28. Health Worker Assessment of Task Light Brightness as measured by health worker survey
Health worker response (1-5) on the following scale: 1: No procedure/task light; 2: Very poor; 3: Poor; 4: Good; 5: Very Good to the question: "In general, when the procedure/task light is on, how would you rate the quality of light (brightness) for maternal and newborn care (deliveries) in this facility at night?"

29. 14-item index of Health worker assessment of impact of blackouts on their ability to perform job functions as measured by health worker survey. Response to items scored (1-5) on following scale: 1. Every delivery, 2. Most, 3. Some, 4. Few, or 5. Never. Overall score measured as average of 14 items, yielding a range of 1-5.

30.Provider asks whether woman has experienced vaginal bleeding during current pregnancy (binary)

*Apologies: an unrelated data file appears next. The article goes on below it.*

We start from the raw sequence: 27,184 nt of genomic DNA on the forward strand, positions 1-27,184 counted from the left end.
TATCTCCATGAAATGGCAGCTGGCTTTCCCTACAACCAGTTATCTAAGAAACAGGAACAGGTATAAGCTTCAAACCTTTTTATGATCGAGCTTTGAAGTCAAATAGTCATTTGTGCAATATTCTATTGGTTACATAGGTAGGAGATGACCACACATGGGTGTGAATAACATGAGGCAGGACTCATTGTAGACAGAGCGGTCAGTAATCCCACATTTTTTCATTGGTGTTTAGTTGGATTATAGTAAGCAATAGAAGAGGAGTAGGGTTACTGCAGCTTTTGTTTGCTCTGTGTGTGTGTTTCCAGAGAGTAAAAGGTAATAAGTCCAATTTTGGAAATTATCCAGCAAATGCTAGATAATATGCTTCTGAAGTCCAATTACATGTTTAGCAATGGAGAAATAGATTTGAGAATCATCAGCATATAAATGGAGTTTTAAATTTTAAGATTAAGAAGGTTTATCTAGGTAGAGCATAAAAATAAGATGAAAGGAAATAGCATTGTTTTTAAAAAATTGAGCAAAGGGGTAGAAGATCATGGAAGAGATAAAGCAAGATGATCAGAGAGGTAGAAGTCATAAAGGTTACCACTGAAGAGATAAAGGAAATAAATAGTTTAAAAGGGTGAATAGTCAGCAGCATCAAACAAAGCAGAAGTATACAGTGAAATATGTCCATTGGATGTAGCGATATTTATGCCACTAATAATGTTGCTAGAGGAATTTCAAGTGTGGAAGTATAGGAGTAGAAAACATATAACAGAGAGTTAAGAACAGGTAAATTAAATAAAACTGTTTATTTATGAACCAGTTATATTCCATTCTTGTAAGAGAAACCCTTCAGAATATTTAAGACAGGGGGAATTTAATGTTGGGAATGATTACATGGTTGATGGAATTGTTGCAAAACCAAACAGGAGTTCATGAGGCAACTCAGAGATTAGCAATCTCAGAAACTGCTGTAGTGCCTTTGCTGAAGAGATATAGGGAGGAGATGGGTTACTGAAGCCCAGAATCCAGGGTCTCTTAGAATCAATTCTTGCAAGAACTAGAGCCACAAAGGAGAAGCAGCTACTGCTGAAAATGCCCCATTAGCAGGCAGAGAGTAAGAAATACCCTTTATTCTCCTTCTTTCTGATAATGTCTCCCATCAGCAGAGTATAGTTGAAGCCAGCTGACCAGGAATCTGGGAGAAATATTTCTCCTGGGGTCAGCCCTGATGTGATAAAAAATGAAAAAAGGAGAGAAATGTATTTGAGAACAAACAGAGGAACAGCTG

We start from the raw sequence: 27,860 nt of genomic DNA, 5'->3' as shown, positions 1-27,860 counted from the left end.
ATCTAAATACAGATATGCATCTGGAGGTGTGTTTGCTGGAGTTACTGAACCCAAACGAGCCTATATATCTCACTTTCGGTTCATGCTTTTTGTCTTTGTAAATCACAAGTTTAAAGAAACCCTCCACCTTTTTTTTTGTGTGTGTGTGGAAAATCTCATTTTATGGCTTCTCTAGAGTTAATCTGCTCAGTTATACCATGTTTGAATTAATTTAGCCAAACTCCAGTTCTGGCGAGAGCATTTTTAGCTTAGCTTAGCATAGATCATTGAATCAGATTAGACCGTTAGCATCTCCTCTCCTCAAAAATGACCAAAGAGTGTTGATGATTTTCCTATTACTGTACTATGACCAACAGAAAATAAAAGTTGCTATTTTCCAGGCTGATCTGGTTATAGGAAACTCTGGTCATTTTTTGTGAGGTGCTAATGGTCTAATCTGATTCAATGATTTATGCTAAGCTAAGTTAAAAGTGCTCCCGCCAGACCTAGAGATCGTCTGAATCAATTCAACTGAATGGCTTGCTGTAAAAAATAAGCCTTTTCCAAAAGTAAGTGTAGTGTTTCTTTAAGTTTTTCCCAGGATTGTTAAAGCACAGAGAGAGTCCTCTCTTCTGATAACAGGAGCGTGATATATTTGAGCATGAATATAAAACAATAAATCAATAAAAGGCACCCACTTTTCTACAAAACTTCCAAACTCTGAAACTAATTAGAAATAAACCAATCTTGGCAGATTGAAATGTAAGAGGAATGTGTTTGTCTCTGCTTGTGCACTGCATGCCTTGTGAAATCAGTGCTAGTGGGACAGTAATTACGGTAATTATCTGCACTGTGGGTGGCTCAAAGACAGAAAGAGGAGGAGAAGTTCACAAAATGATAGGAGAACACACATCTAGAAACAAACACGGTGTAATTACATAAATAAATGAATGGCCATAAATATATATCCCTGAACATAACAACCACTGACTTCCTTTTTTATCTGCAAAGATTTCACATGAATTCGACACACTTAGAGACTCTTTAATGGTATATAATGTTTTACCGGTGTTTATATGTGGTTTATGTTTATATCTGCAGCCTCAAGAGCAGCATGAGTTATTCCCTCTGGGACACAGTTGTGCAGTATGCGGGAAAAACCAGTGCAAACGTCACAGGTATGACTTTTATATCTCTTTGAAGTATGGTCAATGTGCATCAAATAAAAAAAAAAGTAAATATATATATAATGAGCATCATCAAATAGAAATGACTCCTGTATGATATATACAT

31. Provider asks whether woman has experienced headaches and/or blurred vision during current pregnancy (binary)

32. Provider offers woman an HIV test or checks her HIV status (binary)

33. Provider takes pulse of mother during initial exam (binary)

34. Provider takes both systolic and diastolic blood pressure measurements of mother during initial exam (binary)

35. Provider wears sterile gloves for initial vaginal exam (binary)

36. At least once, explains what will happen in labour to woman and/or her support person. (binary)

37. Provider starts partograph to monitor progress of labour. (binary)

38. Provider washes his/her hands with soap and water or uses alcohol hand rub prior to every examination of woman. (binary)

39. Uterotonic is prepared for Active Management of the Third Stage of Labor (AMTSL). (binary)

40. Prepares self-inflating ventilation bag and newborn face mask. (binary)

41. After delivery, provider administers 10 IU of IM oxytocin, OR:
5 IU slow push if IV in place, 600μg of misoprostol sublingually, or 600μg misoprostol rectally (binary)

42. Provider assesses completeness of the placenta and membranes. (binary)

43. Provider assesses lacerations (binary)

44. Provider places baby on mother's abdomen or chest skin-to-skin. (binary)